Solvemate is a chatbot builder that “enables meaningful conversations”. With their platform, you can create chatbots on websites, Facebook Messenger and WhatsApp. But should you use Solvemate to create your chatbots?
Let’s dive in!
What is Solvemate?
Solvemate is a “customer service automation platform powered by smart conversational AI”. They mainly focus on companies with a high volume of repetitive support questions and at least 15 customer service agents.
Before we deep dive into the various elements of Solvemate, it is important to understand how their software works. Solvemate uses a combination of dynamic decision trees and natural language processing to create chatbots.
With “normal” decision trees, you ask several pre-determined questions to the user and based on the answers of the user, the chatbot will provide certain messages. However, with normal decision trees, the questions that you ask are always the same (just as the message of the chatbot).
With dynamic decision trees, this is different. Instead of always asking the same questions to the user, you ask only the questions that you think are necessary. And this is what Solvemate does.
With Solvemate, you only have to provide certain questions into their system, and Solvemate will decide which questions are relevant to the user:
This comes with its pros and cons (as you will see in the review). On the one hand, if you will deal with thousands of questions every day (and the algorithm works well), the system can choose only the necessary questions for the user and ask them, which is really efficient.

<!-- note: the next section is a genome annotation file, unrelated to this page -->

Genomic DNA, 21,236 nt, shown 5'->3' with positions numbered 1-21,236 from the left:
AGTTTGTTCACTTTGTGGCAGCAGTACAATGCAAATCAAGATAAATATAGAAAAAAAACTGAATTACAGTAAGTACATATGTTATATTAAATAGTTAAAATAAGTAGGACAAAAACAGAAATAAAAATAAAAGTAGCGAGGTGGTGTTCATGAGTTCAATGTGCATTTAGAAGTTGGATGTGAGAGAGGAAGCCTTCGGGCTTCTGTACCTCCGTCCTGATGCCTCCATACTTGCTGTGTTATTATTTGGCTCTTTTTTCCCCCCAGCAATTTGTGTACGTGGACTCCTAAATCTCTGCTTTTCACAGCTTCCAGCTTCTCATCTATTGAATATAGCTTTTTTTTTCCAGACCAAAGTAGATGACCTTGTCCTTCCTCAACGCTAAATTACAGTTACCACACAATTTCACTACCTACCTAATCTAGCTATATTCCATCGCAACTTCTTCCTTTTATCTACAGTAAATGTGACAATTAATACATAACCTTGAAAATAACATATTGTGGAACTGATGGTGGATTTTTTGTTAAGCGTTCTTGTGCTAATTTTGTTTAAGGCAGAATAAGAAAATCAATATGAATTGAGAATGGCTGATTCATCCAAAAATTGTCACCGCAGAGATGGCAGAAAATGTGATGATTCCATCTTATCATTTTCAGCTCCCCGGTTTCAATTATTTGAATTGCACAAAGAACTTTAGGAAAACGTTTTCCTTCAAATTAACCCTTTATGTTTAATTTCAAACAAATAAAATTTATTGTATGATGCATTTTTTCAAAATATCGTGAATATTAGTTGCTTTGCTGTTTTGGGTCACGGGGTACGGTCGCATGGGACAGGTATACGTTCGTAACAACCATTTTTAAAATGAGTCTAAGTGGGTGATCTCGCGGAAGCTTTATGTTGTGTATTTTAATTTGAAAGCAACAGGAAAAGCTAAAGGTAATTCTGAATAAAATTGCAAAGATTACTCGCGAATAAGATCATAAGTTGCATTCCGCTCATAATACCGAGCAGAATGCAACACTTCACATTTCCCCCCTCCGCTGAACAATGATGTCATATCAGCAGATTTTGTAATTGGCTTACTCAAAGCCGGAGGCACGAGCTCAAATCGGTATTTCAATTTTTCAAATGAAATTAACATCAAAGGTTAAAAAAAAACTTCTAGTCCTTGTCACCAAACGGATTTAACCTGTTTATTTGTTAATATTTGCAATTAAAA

On the other hand, this system heavily complicates the interface of Solvemate and it is not easy to do simple things, such as asking questions without needing their help.
When you start for the first time with Solvemate, you will get through a step-by-step guide, that will help you get started with the Solvemate platform (which is pretty useful):
When you have gone through this guide, you can create your chatbot flows (called Solutions in Solvemate). Each solution starts with an identifying question, which is a yes/no question that specifically asks whether the solution is what the user is looking for. This system is required for each solution, which can be a pro and a con (depending on what you want to do).
Therefore, each chatbot flows generally consists of 3 elements:
- The user asks something to the chatbot
- The chatbot asks if this is the solution the user is looking for (the identifying question)
- If the user replies with “Yes”, the chatbot provides an answer
And this is how you can set that up:
However, it couldn’t get it to work. To be honest, the interface of Solvemate is a complete puzzle to me and I don’t think it is easy to set up your chatbot.
First of all, I do not understand why each chatbot flow needs to consist of an identifying question, because there are many use cases in which you don’t need an identifying question. Secondly, when you’ve determined the identifying question, I didn’t find a way how you can create an answer for that question. Also, for me, it is unclear how the chatbot flows relate to each other and how you can activate different chatbot flows.
After speaking with a Solvemate representative, he told me that for simple things such as asking questions and creating questions, instruction by Solvemate is almost always necessary. Also, in many cases, Solvemate first builds the foundation of the chatbot and provides training, before the customer will start with using the chatbot.